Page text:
5. Is there a clear outline/roadmap? I.e., Without reading beyond the roadmap, how clear the content and order of the main sections of the paper? Score:




6. Are there any awkward sentences or transitions in the into section? Please indicate them on the draft so they can be rewritten. (Underline the sentence and write AWK)




II. General
For EACH paragraph:
Clarity: As you go through the paper, underline and write AWK next to any sentence that you had to read twice to understand or has awkward wording that should be improved.
Structure 1: Each topic sentence (i.e., the first sentence of each paragraph) should indicate what the rest of the paragraph is about. On the draft, next to the topic sentence of each paragraph give it a score out of 10 for how well it captures the content of the paragraph.
Structure 2: Does the paper follow the 1 idea=1 paragraph rule? Or are there several main ideas a paragraph? Indicate any places where a paragraph might be broken into smaller ones.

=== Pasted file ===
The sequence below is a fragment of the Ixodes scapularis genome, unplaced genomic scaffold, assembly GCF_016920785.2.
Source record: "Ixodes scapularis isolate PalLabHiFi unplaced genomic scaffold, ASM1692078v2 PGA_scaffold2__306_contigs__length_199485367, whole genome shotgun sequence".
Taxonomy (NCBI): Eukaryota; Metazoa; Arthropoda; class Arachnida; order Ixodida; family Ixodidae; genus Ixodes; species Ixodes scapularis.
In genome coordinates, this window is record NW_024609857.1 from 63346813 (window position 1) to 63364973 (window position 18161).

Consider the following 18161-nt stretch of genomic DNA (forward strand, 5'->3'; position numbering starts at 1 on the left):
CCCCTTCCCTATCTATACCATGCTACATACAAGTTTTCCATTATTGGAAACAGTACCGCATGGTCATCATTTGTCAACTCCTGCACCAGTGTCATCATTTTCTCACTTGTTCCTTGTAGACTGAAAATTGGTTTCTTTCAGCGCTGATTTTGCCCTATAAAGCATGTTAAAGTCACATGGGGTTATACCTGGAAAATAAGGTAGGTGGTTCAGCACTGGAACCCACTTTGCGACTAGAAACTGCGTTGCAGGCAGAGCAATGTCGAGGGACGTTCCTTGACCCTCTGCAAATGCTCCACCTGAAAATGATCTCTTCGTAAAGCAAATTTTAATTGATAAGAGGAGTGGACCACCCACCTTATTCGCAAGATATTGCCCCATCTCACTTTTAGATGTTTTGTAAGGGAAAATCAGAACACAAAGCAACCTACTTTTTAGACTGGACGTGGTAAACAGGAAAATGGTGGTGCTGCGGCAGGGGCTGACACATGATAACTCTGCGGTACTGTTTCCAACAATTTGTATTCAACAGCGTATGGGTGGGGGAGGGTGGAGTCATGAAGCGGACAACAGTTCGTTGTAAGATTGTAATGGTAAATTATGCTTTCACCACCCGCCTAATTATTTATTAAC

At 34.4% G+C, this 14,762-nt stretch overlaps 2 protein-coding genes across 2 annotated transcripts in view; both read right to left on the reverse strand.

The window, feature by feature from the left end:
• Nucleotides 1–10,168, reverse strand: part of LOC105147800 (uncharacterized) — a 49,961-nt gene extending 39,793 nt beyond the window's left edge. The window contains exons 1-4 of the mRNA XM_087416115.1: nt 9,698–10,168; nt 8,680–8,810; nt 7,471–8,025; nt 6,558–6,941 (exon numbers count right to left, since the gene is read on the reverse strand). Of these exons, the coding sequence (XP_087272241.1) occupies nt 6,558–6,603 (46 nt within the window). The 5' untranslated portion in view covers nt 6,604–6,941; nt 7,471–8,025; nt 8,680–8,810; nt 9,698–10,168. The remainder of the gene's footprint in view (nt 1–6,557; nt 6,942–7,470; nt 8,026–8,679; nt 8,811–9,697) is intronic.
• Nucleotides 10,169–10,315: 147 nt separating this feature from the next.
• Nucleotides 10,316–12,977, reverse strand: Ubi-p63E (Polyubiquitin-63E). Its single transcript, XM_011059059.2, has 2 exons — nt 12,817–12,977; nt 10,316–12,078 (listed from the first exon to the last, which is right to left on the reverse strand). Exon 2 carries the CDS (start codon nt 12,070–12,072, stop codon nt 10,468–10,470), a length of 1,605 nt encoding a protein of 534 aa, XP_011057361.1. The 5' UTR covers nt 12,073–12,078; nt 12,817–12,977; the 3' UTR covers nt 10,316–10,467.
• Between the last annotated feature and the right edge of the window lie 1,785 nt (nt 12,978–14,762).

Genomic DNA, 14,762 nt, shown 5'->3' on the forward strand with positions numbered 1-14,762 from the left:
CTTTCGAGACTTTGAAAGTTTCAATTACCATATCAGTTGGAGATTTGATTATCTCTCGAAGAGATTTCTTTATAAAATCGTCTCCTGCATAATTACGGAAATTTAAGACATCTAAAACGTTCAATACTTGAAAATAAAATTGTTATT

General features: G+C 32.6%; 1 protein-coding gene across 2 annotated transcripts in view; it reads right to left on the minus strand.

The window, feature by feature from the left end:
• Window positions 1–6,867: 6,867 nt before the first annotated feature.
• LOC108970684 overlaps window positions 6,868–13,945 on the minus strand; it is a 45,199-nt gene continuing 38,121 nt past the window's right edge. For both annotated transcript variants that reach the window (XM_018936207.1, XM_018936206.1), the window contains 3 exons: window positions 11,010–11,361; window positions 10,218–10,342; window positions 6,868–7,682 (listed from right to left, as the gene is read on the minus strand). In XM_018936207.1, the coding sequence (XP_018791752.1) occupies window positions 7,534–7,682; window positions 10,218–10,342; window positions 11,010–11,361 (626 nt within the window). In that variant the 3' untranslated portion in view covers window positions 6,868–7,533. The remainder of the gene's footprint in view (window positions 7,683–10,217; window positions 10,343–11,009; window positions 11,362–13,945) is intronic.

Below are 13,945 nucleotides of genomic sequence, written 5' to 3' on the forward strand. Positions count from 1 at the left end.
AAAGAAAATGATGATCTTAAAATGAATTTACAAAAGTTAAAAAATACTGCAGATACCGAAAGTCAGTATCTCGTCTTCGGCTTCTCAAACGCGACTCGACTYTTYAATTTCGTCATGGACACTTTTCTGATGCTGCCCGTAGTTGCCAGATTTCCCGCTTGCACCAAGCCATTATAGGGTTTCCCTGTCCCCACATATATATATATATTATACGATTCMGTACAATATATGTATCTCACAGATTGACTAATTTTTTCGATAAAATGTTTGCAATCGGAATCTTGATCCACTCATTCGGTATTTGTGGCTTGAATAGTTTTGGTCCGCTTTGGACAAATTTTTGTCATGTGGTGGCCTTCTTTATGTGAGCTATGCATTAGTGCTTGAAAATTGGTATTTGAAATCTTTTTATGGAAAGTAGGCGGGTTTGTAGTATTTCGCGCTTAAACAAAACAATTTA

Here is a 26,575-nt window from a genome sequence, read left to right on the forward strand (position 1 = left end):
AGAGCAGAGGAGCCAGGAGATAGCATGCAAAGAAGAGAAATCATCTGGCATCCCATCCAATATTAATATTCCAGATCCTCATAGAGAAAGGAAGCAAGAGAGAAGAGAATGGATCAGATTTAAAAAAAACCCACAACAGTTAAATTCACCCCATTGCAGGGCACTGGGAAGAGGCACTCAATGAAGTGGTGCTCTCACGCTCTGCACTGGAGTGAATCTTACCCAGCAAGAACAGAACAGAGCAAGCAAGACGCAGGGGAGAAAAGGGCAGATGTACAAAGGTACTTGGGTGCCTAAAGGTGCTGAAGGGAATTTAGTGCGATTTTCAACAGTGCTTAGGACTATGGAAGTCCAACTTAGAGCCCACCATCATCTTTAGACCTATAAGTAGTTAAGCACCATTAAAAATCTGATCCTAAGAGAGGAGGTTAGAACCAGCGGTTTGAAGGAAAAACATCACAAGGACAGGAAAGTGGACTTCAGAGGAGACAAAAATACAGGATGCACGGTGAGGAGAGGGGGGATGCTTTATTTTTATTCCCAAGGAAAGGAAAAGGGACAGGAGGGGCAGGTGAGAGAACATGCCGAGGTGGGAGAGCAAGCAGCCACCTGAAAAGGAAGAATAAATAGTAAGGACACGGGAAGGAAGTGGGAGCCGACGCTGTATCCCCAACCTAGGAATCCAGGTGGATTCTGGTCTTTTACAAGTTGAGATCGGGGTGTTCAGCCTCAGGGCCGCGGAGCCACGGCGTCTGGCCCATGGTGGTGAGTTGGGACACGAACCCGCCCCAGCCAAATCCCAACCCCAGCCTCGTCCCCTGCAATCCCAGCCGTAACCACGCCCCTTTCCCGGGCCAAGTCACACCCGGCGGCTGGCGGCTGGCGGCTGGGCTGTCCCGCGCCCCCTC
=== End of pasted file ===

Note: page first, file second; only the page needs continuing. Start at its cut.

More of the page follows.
Structure 3: Does each major section of the paper have a heading? If not, note in the draft where headings would be helpful to the reader.
Flow: For each paragraph indicate any places where it’s not clear how one thought connects to the next. (This applies both within paragraphs and between paragraphs). That is, if you’re struggling to follow how ideas within or between paragraphs relate, make a note in the relevant place on the draft.
Exposition Section: Quotes and Support: When explaining an author’s view (E.g., Scalia’s or Dworkin’s) it’s important to use direct quotes to show that you’re not putting words in someone’s mouth. For each important claim attributed to an author (use your judgment), does the paper provide appropriate textual evidence or support for the position being attributed to the author in question? Also, quotes that are used in this way should be interpreted by the author in their own words. For example,

Philosopher X argues that P because “[quote from original text].” In other words, Philosopher X supports P because [put the quote in your own words here].

Make sure that:
For any major points attributed to an philosopher’s view there is textual evidence to show that the author actually holds this view.
The author of this paper interprets in their own words what the quoted philosopher means.
III. Argumentative Section

Comparisons: Circle any comparisons. Is the author comparing like with like? E.g., costs of A to costs of B, benefits of A to benefits of B, net benefits of A to net benefits of B. Indicate if the author makes illegitimate comparisons: E.g., costs of A to benefits of B, etc…

Support for controversial claims: